One of the things we're doing with our data is moving forward to get people routinely tested for HIV and, ideally, we will hopefully see the number of reports of HIV cases go up, because that means we will have found more people with HIV/AIDS [and can treat them]. We are hoping for success on multiple fronts—first, we want fewer people to get infected with HIV. Second, people who are already infected with HIV, we want them to survive. We want that number to stay stable, because a decrease in the overall number of people with HIV/AIDS means people are dying.
What plans does the HIV/AIDS administration have for taking care of those who are already infected?
We are building on a lot of programs that we already have and we are looking to move to the next scale. We want further implementation of routine testing, meaning whether or not you ask for an HIV test, you will just be offered it as routinely as any other test. You get your BMI for obesity, you get your blood pressure tested for hypertension, your routine cholesterol test, you [should] get your HIV test, as well. You shouldn't have to ask for that.
Don't you think some Washingtonians might view a routine HIV test—administered in annual doctor's checkups—as controversial?
Why should it be controversial? We're not talking about mandatory HIV testing. Our biggest problem is not that people are refusing to be tested but that they aren't being offered the option. And in fact, when you talk to HIV patients, they are surprised to know that their doctors haven't tested them. They will be in the hospital and be told that they have HIV and they say, "How can that be? I tested negative last year." And we say, "Are you sure you got tested?" It turns out that they assumed they had been tested when in reality they hadn't. There are certain [health] providers that are nervous about treating HIV and there are certain misperceptions about whether [testing is] legal--and, yes, it's legal.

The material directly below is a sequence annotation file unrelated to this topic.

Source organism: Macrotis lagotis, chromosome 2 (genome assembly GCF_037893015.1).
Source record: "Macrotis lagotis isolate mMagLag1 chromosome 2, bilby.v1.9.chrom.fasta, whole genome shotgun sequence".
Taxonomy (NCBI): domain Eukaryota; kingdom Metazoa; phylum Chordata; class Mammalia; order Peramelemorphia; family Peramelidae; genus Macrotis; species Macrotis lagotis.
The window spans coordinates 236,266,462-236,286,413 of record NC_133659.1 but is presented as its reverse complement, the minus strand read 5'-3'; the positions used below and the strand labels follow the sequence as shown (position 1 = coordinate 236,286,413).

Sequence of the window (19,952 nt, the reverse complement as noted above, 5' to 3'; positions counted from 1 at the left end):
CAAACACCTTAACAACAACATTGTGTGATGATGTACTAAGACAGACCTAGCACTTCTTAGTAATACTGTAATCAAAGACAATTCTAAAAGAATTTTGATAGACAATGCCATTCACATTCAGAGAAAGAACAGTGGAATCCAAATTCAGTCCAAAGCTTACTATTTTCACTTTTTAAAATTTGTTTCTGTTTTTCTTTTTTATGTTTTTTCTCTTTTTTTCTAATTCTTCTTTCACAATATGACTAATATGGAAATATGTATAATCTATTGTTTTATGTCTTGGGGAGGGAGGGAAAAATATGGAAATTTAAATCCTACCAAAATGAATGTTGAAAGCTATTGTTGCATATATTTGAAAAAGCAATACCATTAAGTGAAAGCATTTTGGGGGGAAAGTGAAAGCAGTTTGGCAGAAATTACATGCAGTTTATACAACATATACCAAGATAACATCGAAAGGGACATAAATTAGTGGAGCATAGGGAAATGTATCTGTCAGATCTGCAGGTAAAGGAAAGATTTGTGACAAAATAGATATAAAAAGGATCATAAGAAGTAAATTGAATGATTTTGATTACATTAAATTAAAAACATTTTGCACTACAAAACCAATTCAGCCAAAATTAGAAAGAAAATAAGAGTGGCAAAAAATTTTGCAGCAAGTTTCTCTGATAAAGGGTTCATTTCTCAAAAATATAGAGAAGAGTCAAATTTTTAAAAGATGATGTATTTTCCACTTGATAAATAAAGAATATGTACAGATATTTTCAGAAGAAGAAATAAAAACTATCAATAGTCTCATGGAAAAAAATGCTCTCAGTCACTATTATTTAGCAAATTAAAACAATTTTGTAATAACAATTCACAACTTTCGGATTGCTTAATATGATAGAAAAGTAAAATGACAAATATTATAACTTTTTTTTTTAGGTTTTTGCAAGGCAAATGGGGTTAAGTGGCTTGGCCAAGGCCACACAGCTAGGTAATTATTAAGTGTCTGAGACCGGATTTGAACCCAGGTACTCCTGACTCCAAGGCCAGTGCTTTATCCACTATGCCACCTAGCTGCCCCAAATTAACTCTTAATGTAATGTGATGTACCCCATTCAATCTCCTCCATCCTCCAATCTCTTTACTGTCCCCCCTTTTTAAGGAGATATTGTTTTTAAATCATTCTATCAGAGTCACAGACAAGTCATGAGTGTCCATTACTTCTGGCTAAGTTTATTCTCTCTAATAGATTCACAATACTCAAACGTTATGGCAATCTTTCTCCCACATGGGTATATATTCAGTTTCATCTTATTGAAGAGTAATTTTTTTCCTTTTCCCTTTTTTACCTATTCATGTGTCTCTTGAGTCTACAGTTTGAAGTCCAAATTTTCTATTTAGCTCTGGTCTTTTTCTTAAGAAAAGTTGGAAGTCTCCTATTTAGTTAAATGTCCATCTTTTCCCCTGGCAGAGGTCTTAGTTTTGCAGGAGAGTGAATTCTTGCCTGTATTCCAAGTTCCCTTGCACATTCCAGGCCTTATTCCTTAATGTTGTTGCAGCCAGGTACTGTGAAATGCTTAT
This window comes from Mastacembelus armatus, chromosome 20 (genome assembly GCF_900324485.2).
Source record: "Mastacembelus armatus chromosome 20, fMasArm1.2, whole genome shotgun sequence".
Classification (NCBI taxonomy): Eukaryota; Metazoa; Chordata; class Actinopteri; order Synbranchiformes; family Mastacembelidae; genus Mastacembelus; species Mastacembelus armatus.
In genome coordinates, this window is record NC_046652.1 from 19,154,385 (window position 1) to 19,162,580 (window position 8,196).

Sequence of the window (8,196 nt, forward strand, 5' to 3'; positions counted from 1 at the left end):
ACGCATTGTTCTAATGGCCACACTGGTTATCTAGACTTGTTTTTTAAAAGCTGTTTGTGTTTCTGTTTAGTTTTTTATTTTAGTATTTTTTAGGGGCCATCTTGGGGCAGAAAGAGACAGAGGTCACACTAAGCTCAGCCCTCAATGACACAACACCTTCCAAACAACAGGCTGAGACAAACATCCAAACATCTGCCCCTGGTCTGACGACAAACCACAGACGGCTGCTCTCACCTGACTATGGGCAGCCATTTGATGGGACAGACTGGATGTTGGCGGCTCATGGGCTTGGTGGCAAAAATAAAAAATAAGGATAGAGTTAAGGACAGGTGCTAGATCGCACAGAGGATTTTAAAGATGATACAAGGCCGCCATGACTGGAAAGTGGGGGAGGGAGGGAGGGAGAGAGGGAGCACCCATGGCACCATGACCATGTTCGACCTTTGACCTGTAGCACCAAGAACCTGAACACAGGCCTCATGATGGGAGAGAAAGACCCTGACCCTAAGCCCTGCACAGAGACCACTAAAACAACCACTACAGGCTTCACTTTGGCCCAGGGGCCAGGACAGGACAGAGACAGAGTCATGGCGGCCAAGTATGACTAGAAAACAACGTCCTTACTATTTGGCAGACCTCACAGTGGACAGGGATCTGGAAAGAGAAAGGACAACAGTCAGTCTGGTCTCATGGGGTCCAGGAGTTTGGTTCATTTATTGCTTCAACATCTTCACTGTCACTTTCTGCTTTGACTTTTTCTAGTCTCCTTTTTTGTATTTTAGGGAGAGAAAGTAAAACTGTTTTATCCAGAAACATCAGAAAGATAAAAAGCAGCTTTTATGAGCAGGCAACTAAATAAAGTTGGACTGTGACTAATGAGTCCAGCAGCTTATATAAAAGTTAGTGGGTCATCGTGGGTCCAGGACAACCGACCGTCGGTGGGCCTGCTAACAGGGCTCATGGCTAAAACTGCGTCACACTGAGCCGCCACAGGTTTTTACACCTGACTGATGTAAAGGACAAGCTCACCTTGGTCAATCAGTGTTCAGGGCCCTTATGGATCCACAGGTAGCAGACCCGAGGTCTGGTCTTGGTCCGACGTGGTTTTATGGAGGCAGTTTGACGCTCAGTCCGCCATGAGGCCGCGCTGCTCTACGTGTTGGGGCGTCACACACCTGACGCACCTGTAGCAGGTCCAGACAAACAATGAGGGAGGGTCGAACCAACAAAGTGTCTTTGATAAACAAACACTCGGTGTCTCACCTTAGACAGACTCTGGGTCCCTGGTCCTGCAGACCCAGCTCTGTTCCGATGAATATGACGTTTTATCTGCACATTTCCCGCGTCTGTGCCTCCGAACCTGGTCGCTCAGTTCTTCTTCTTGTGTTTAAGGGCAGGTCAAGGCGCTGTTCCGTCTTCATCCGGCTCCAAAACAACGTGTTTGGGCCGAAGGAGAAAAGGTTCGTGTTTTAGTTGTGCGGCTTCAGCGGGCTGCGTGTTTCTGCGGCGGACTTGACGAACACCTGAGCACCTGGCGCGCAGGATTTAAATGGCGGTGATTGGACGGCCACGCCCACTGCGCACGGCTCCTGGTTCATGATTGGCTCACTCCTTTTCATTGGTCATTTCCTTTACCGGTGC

Intravenous drug use is the second leading cause of HIV/AIDS transmission, and yet because of federal laws governing the District of Columbia, it is the only city in the nation unable to fund needle-swapping programs with local tax money. Is that going to change?
We're hoping with the new approvals and the congressional bill that has been drafted—[District of Columbia House Delegate] Eleanor Holmes Norton and [Mayor] Adrian Fenty have worked hard to have the ban lifted, which would allow us to move forward. … And we are moving forward, even with the ban in place, and are developing a comprehensive substance-abuse program. … There are a lot of other services you need to battle substance abuse: risk-reduction counseling and teaching active users how to be safer … partner support work and encouraging active [drug] users to look to [private] needle-exchange programs can reduce or mitigate risk while injecting. [These programs] also provide ongoing contact with users so that you can provide the services that they need, like providing condoms, encouraging them to follow up with their doctors and discussing reasons for keeping up with their doctors.
Washington recently stepped up its condom distribution program. How has this plan been received?
[This is] the first year of the free condom distribution program. We've given out about 900,000 in the last year. Our target is [to distribute] 3 million condoms annually by 2009. We'd like to reach out to some of the private-sector partners and make sure condoms aren't kept under lock and key. At the drugstore, a lot of condoms are kept under lock and key, and here we want those condoms flying off the shelves—fast.
The Washington, D.C. HIV/AIDS report can be found here.
The Center for the Study of the Presidency has compiled the candidates' HIV/AIDS proposals in the following PDFs:
Democrats: Biden, Dodd, Clinton, Edwards
Democrats: Gravel, Kucinich, Obama, Richardson
Republicans: Giuliani, Huckabee, Hunter, Keyes, McCain
Republicans: Paul, Romney, Tancredo, Thompson